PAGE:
However, Margherita fell instead for one of her steady customers named Hans (Bekim Fehmiu), a disillusioned Wehrmacht pilot with a conscience, who planned to defect to the Allies (leading to his torturous meathook death for treason). Helmut also found vile and deformed individuals (including a midget humpback) whom he forced blonde hooker Marika (Paola Senatore) to make love to in a barred cell, to test her tolerance for perversion and defilement.
Wallenberg's frumpy wife Herta (Tina Aumont) appeared in a small role, when she was forced to participate in a lesbian scene with Margherita.
The Giant Orgy
(l to r): Margherita with
Herta (Tina Aumont)
Sebastiane (1976, UK)
Outspoken homosexual writer/director Derek Jarman's feature debut film was this experimental, homoerotic cult film -- rated X upon release. The film's dialogue was in vulgar Latin (and required English sub-titles). The plot was inspired by the image in a Renaissance painting of a martyred Saint Sebastian - ordered killed by Emperor Diocletian, who had him stripped naked, tied to a pole and shot through with arrows. In historical fact, Sebastian was clubbed to death and his body deposited in a Roman sewer in 288 A.D.
The opening sequence was a 4th century Roman orgy in the decadent court of Diocletian. During the festivities, body-painted naked men, with comically-exaggerated giant penises, danced around a savagely-painted, white-washed lead dancer (Lindsay Kemp).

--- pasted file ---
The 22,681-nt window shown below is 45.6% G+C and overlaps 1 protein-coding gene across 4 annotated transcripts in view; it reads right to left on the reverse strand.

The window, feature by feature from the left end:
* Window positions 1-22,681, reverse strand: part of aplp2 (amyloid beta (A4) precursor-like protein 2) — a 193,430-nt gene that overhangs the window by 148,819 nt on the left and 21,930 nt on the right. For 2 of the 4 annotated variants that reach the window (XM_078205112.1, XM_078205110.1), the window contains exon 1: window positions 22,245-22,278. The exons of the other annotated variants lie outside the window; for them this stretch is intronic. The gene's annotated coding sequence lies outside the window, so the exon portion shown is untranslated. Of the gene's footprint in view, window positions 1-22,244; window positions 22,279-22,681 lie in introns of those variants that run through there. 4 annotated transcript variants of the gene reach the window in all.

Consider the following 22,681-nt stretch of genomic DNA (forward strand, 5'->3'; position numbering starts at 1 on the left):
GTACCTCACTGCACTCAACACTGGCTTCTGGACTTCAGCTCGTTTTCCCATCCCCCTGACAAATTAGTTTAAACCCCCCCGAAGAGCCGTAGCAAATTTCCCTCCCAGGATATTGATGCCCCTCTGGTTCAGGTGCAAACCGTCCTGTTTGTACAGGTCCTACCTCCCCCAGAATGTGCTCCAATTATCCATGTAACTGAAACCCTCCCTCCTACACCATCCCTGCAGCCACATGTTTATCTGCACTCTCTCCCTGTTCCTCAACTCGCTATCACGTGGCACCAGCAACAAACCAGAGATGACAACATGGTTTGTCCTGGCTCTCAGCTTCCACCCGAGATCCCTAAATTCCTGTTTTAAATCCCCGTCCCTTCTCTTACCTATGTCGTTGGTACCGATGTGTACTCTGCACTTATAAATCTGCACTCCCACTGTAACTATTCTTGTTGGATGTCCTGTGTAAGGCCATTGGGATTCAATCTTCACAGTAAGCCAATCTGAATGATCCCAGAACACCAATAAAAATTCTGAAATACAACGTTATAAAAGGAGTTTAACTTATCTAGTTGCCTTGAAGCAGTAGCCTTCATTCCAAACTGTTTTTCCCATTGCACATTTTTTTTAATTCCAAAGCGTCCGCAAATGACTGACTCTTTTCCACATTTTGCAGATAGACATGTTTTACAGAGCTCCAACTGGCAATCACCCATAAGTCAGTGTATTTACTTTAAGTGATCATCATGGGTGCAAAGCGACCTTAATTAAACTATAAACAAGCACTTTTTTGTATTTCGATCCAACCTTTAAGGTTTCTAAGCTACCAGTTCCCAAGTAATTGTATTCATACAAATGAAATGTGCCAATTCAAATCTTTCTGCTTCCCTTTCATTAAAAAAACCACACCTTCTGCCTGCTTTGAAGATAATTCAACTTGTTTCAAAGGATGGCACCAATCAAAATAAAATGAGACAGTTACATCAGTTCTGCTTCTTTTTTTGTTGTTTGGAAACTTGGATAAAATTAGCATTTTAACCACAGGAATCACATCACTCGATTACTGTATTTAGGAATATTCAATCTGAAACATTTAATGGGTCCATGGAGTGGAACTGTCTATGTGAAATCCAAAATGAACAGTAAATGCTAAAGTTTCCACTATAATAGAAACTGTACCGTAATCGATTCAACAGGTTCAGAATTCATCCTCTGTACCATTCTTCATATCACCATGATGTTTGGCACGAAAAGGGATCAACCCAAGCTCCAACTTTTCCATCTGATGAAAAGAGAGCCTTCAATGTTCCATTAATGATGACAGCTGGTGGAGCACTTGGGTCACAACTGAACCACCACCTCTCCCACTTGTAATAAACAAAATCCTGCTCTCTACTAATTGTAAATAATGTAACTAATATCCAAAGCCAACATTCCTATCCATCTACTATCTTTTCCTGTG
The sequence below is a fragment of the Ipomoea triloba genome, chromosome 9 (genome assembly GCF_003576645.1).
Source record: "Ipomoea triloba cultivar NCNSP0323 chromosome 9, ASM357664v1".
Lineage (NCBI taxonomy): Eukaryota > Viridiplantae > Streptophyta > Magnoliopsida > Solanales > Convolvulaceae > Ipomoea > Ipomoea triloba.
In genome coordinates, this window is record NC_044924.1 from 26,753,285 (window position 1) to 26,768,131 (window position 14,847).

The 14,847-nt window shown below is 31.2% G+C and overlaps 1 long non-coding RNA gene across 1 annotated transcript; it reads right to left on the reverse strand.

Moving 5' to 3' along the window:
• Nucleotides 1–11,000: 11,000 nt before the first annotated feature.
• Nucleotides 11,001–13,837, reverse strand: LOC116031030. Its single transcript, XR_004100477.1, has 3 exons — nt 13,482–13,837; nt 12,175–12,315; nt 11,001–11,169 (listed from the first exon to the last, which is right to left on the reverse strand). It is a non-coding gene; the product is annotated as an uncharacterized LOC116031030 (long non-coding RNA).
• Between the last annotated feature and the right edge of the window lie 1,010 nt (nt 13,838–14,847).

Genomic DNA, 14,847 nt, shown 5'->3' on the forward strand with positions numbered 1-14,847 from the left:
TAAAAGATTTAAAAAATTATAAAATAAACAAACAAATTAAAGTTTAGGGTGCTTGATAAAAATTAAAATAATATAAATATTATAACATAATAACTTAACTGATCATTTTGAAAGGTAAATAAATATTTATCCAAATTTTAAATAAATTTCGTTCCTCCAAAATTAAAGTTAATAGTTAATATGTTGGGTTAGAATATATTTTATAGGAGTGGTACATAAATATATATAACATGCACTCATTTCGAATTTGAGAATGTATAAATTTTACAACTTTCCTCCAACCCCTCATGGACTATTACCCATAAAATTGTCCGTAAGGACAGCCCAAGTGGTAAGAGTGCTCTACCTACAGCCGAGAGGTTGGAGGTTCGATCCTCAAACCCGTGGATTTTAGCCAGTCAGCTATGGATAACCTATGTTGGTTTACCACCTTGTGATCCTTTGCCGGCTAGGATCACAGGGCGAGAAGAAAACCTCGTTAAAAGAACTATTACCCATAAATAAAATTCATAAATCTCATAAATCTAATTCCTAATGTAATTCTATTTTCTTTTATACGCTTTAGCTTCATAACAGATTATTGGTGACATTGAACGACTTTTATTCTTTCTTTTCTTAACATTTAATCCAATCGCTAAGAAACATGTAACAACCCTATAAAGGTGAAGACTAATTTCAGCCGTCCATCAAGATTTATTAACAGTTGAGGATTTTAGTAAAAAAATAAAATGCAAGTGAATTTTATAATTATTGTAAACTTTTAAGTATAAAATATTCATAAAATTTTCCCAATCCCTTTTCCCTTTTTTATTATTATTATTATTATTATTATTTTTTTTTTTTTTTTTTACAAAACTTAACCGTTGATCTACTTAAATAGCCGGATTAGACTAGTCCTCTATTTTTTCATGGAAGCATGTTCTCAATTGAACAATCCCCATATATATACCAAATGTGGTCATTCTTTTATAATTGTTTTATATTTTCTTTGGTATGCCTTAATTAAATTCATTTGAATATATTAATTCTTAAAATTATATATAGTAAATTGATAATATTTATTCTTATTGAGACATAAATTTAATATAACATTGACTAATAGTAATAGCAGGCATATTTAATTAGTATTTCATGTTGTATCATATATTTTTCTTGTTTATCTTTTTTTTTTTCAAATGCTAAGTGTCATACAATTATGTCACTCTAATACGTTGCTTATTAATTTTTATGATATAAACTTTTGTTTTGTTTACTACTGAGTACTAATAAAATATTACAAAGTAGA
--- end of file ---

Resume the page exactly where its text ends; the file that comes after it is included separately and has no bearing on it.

The main story was about Christian palace guard soldier Sebastiane (Leonardo Treviglio) in the Roman Imperial troops. However, the defiant guard was sent (or exiled) to a remote Sardinian outpost camp with eight soldiers - "nowhere to go, no one to fight, nothing to do." He was shunned by the Emperor for defending a Christian accused of arson, and at the outpost, he was whipped and tied to stakes in the ground under the blazing sun.
Throughout almost the entire film, the Roman soldiers at the sweltering desert outpost rough-housed, played practical jokes on each other, skinny-dipped, and engaged in various games or contests. They always appeared undressed or wearing only loincloths, and sometimes completely naked (with full-frontal male nudity).